• Queens assemblyman and union leader Brian McLaughlin is expected to surrender today to federal corruption charges. The rap is a rather shopworn classic: contractor bid-rigging, with a side of possible expense-account abuse. [WNBC]
• Finally, in case anyone cares, and some of you must, Rangers 4, Devils 2. Oh, come on, people, it's one of the most storied rivalries in all of sports. Or so we're told. [Fox Sports]
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James Truman, the Condé Nast wunderkind who rose to become Si's second-ever editorial director and then resigned at the start of 2005 after Newhouse said no to his pet project, an art magazine, resigned today from his job as editorial director of Louise MacBain's LTB Media, a publisher of art magazines, which he joined about a year ago and where he recently launched a travel mag for well-off aesthetes, Culture + Travel. "I was never going to do it long-term," Truman told the New York Observer, which broke the news this morning. "The project interested me because I tried so long to get an art magazine at Condé Nast." New York's Carl Swanson — who has written about Truman's Condé Nast departure and his LTB arrival — checked in with him this afternoon for some elaboration.
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There's something almost novelistic about Jane Walentas's well-documented obsession with a wooden carousel. The wife of the man who built Dumbo first found the quaint thing in Ohio in 1984, at an auction for a belly-up amusement park; she's been repairing it, piece by piece, ever since. During those twenty years, her husband turned a shady warehouse district into one of the city's more enviable addresses and something close to a personal fiefdom — but it still doesn't have a place for Jane's carousel. The Walentas' ultimate goal is to mount it in the Brooklyn Bridge park, but for now a kid-free indoor installation during the Dumbo art festival will have to do. And no, you still can't ride it. But you can — thanks to the kind bloggers at Gowanus Lounge — at least take a spin on the YouTube.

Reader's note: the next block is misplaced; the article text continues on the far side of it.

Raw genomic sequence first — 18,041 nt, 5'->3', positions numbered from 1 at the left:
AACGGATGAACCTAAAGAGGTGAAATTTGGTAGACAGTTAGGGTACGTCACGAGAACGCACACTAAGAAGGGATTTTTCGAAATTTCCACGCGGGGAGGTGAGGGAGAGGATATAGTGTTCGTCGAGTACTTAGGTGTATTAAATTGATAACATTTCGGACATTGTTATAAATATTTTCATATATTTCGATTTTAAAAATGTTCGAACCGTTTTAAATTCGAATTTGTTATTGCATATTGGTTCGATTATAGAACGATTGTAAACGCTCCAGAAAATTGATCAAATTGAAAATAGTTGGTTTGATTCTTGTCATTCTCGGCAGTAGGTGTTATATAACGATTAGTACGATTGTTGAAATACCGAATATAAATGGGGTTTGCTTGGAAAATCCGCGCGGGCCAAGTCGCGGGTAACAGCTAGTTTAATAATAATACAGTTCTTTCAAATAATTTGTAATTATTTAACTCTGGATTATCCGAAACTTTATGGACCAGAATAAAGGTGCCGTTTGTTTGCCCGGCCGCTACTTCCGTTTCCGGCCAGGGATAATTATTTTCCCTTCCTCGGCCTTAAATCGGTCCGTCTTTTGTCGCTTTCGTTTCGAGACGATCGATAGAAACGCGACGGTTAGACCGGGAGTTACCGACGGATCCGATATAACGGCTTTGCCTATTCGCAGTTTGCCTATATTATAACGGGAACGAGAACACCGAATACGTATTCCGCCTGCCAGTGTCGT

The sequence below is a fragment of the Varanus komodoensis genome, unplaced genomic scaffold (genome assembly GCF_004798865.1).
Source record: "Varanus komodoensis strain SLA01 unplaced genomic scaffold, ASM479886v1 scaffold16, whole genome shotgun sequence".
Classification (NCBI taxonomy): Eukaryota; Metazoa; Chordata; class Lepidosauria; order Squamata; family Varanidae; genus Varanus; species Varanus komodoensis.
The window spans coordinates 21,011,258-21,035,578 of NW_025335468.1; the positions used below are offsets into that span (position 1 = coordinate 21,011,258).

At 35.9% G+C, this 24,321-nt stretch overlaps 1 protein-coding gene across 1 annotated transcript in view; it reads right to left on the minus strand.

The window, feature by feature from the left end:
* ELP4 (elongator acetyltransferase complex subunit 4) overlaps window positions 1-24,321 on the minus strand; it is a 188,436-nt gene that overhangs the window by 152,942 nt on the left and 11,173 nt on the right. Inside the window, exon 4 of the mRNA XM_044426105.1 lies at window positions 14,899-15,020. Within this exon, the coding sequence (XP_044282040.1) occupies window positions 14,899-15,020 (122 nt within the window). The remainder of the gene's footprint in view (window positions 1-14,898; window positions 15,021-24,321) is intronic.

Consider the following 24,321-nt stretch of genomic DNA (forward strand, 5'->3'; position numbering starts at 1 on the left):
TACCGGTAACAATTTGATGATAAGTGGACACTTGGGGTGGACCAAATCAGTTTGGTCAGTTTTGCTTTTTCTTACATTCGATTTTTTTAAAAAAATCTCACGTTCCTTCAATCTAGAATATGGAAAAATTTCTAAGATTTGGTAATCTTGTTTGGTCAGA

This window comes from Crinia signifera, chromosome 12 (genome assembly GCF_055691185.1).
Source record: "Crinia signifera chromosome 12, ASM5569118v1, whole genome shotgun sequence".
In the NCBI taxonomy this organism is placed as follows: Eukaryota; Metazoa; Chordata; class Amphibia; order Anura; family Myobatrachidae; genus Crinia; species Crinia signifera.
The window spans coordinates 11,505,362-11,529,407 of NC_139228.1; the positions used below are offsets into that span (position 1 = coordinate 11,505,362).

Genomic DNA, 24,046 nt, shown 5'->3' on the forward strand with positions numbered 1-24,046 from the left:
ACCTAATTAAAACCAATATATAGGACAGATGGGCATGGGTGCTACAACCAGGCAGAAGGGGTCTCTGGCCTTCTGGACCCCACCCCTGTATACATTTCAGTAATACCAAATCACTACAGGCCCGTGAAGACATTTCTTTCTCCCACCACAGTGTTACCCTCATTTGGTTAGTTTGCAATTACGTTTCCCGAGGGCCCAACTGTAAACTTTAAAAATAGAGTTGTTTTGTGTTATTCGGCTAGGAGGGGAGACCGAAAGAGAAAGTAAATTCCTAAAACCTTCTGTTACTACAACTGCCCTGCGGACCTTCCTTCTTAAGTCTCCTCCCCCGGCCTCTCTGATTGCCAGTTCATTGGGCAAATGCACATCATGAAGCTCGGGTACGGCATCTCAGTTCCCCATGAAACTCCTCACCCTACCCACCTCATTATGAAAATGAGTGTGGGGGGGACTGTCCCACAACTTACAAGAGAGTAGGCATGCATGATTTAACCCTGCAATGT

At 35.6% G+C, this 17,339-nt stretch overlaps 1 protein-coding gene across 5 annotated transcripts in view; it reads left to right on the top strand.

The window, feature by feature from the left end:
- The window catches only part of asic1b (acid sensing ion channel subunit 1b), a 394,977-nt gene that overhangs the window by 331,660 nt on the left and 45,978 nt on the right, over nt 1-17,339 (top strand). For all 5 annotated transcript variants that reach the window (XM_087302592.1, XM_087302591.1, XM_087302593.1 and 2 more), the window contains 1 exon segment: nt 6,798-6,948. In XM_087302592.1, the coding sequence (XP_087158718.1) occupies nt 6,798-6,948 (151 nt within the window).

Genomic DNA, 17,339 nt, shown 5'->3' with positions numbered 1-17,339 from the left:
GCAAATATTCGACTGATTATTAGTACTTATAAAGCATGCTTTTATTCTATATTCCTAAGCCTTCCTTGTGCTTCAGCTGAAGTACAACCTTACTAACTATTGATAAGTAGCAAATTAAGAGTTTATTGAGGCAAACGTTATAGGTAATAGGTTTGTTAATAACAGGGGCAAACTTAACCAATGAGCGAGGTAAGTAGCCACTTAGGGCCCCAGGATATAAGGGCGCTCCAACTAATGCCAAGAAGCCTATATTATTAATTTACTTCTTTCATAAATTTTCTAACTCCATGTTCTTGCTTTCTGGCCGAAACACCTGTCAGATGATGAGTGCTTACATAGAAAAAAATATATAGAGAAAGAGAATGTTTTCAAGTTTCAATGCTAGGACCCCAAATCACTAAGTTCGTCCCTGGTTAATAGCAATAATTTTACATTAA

Jane's Carousel Debuts in Dumbo [Gowanus Lounge]
The smell at the fourth annual Iams Cat Championship hits you before the cuteness does. Held in the Expo room in the bowels of Madison Square Garden, the show — sponsored by the century-old Cat Fanciers Association — featured felines representing 41 certified breeds, booths advertising "world's best kitty litter," charcoal drawings of cats drinking out of toilets, and presentations like "The Secret Sex Lives of Dogs & Cats." (Can't some things stay secret?)
Sunday was time for the Best of the Best awards, the kitty equivalent of Best in Show. (It came after the trained-cat show and the feline agility competition.) The judging took place in the front of the room, before dozens of people on folding chairs, on a stage with a small, pink-beribboned table. The judge, Walter Hutzler, brought out each cat and held it aloft, stretching it out vertically or horizontally into a sort of Superman pose, before setting it down briefly on the table. The crowd oohed and aahed constantly. Two gray-haired announcers — Kent Highhouse, in a tux, and Gail Frew, in a black pantsuit — sat to the left of the stage, keeping up a running commentary.